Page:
Martin: Welcome to the business owners podcast where we throw aside taboos and share strategies for growing, protecting and exiting your business. My name is Martin Checketts and I am here with my colleague Ed Skilton and together we represent Mills Oakley’s Private Advisory Team. Hi there everybody and hi there Ed!
Ed: Hey Martin, how’s things?
Martin: Very good, I am delighted to be back, yet again! Episode five!
Ed: Yeah, likewise, you look a bit anxious,
Martin: Look, I am as always at this early stage in the show anxious Ed, I just need to get the disclaimer of my chest, will I do that now?
Ed: Please do.
Martin: This podcast contains general commentary only and is not a substitute for independent professional advice. Always seek specific advice related to your circumstances before looking to implement any of the strategies referred to in this podcast.
Ed: Shake it off.
Martin: That’s it, thank you very much I can relax and concentrate now, hey look it has been a great journey so far, the positive feedback has continued to flow in, we haven’t had a major sponsor come in and look to take out the show yet, which disappoints me (Ed laughs) and on a personal level, but, who knows, maybe by Episode six that might happen. Lots and lots of really nice emails from business owners, appreciating the commentary and the education and appreciating the opportunity to go a little bit deeper in a way that they don’t get, you know through the normal meeting or phone call with us.
Ed: Yeah, look I got a funny email actually, from Jackie in Tassie, do you remember I told you about that?
Martin: Oh Jackie! Yes, I do remember her,
Ed: Yeah, well most people send in questions or sort of feedback, she just sent this really blunt comment, she said “that Wayne needs to man up and grow a pair”. (Martin laughs)
Martin: Jackie! That’s pretty full on.
Ed: That’s a bit rude. (Martin laughs)
Martin: Anyway, you might remember Wayne, our millionaire businessman client, he has been into the studio most weeks and we have been tracking through a journey that he has been on, a journey in relation to asset protection and succession. And we are now at episode five of a six episode series, so close to the exciting denouement of Wayne’s situation and close to finalising our asset protection and succession strategy for him, so very brief recap; Wayne is a successful businessman. We started off by sorting out his asset protection needs, we helped him buy a home for his son and we managed to structure that up in a way that protected that home. We then helped do a similar task for Wayne’s business, we restructured the company such that the shares in his valuable company were taken out of his own name which was bad for asset protection, bad for tax and we structured those shares into a family trust, for which Wayne was very, very grateful. We then moved into a broader more free ranging discussion with Wayne where we really just started to talk about the future, about his goals and aspirations as he moves into the later stages of his life; from retirement to ultimately his plans where he passes on and that was a very, very interesting discussion. Ed, do you want to kind of summarise where Wayne is at with that?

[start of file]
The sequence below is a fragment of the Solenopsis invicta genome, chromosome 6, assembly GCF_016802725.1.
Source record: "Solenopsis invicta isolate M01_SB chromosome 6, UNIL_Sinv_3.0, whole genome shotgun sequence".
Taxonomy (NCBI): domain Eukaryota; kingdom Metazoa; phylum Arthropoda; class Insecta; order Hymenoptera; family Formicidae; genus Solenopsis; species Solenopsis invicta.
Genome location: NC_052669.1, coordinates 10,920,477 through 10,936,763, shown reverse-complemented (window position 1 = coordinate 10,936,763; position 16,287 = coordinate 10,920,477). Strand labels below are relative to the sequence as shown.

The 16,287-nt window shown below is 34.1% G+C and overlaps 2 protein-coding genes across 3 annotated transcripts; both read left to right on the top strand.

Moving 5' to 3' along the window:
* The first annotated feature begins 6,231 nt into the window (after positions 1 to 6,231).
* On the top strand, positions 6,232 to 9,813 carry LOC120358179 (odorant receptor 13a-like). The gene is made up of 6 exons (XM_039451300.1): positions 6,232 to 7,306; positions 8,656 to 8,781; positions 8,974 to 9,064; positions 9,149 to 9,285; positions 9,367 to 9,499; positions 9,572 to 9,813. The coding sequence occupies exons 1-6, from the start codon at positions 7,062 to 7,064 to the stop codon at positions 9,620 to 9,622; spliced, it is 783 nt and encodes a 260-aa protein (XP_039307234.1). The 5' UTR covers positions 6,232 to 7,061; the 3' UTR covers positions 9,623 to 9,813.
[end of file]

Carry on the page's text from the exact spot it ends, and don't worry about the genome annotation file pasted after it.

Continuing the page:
Ed: Yeah, well look, Wayne is going to require some income from the business in his retirement, but he was passionate about the business staying in his bloodline, and when I say the business, the business name and also the financial benefit of the business. One thing he really didn’t want to happen would be that his son’s wife could walk off with some of his business in the event that they separated and look people have different views on that risk, he was very concerned, it was very important to him that that should not happen.